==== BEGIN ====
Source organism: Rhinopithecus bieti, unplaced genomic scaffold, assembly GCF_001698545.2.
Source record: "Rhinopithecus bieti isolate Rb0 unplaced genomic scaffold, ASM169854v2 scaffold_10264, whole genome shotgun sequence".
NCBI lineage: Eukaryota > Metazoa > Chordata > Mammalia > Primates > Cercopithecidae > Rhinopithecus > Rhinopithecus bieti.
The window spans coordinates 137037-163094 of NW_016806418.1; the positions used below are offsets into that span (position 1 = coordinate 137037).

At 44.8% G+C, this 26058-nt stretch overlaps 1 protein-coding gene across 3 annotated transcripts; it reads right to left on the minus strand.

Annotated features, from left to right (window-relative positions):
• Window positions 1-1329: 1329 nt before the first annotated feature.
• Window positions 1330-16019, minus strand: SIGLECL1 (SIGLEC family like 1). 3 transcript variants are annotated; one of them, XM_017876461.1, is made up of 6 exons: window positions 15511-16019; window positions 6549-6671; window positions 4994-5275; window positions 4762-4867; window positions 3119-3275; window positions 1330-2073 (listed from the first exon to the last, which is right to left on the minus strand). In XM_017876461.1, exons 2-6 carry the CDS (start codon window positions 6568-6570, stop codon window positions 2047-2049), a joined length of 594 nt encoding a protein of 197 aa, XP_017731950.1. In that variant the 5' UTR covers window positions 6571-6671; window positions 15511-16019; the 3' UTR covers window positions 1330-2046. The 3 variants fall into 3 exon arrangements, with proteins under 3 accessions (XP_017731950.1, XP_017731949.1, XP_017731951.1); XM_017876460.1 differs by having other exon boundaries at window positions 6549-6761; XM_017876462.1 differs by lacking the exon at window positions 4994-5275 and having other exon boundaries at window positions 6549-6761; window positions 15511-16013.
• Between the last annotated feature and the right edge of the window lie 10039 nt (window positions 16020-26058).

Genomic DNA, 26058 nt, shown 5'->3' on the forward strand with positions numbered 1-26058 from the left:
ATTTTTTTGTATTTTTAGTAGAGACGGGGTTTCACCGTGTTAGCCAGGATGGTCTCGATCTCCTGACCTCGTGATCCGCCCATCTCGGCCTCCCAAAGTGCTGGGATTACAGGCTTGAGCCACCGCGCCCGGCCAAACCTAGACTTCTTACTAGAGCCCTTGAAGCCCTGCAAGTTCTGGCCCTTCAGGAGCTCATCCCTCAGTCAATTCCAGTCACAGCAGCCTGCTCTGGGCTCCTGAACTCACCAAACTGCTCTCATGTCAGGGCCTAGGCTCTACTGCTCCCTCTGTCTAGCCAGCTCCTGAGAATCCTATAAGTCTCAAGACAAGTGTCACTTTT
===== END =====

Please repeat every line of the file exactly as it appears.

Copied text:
Source organism: Rhinopithecus bieti, unplaced genomic scaffold, assembly GCF_001698545.2.
Source record: "Rhinopithecus bieti isolate Rb0 unplaced genomic scaffold, ASM169854v2 scaffold_10264, whole genome shotgun sequence".
NCBI lineage: Eukaryota > Metazoa > Chordata > Mammalia > Primates > Cercopithecidae > Rhinopithecus > Rhinopithecus bieti.
The window spans coordinates 137037-163094 of NW_016806418.1; the positions used below are offsets into that span (position 1 = coordinate 137037).

At 44.8% G+C, this 26058-nt stretch overlaps 1 protein-coding gene across 3 annotated transcripts; it reads right to left on the minus strand.

Annotated features, from left to right (window-relative positions):
• Window positions 1-1329: 1329 nt before the first annotated feature.
• Window positions 1330-16019, minus strand: SIGLECL1 (SIGLEC family like 1). 3 transcript variants are annotated; one of them, XM_017876461.1, is made up of 6 exons: window positions 15511-16019; window positions 6549-6671; window positions 4994-5275; window positions 4762-4867; window positions 3119-3275; window positions 1330-2073 (listed from the first exon to the last, which is right to left on the minus strand). In XM_017876461.1, exons 2-6 carry the CDS (start codon window positions 6568-6570, stop codon window positions 2047-2049), a joined length of 594 nt encoding a protein of 197 aa, XP_017731950.1. In that variant the 5' UTR covers window positions 6571-6671; window positions 15511-16019; the 3' UTR covers window positions 1330-2046. The 3 variants fall into 3 exon arrangements, with proteins under 3 accessions (XP_017731950.1, XP_017731949.1, XP_017731951.1); XM_017876460.1 differs by having other exon boundaries at window positions 6549-6761; XM_017876462.1 differs by lacking the exon at window positions 4994-5275 and having other exon boundaries at window positions 6549-6761; window positions 15511-16013.
• Between the last annotated feature and the right edge of the window lie 10039 nt (window positions 16020-26058).

Genomic DNA, 26058 nt, shown 5'->3' on the forward strand with positions numbered 1-26058 from the left:
ATTTTTTTGTATTTTTAGTAGAGACGGGGTTTCACCGTGTTAGCCAGGATGGTCTCGATCTCCTGACCTCGTGATCCGCCCATCTCGGCCTCCCAAAGTGCTGGGATTACAGGCTTGAGCCACCGCGCCCGGCCAAACCTAGACTTCTTACTAGAGCCCTTGAAGCCCTGCAAGTTCTGGCCCTTCAGGAGCTCATCCCTCAGTCAATTCCAGTCACAGCAGCCTGCTCTGGGCTCCTGAACTCACCAAACTGCTCTCATGTCAGGGCCTAGGCTCTACTGCTCCCTCTGTCTAGCCAGCTCCTGAGAATCCTATAAGTCTCAAGACAAGTGTCACTTTT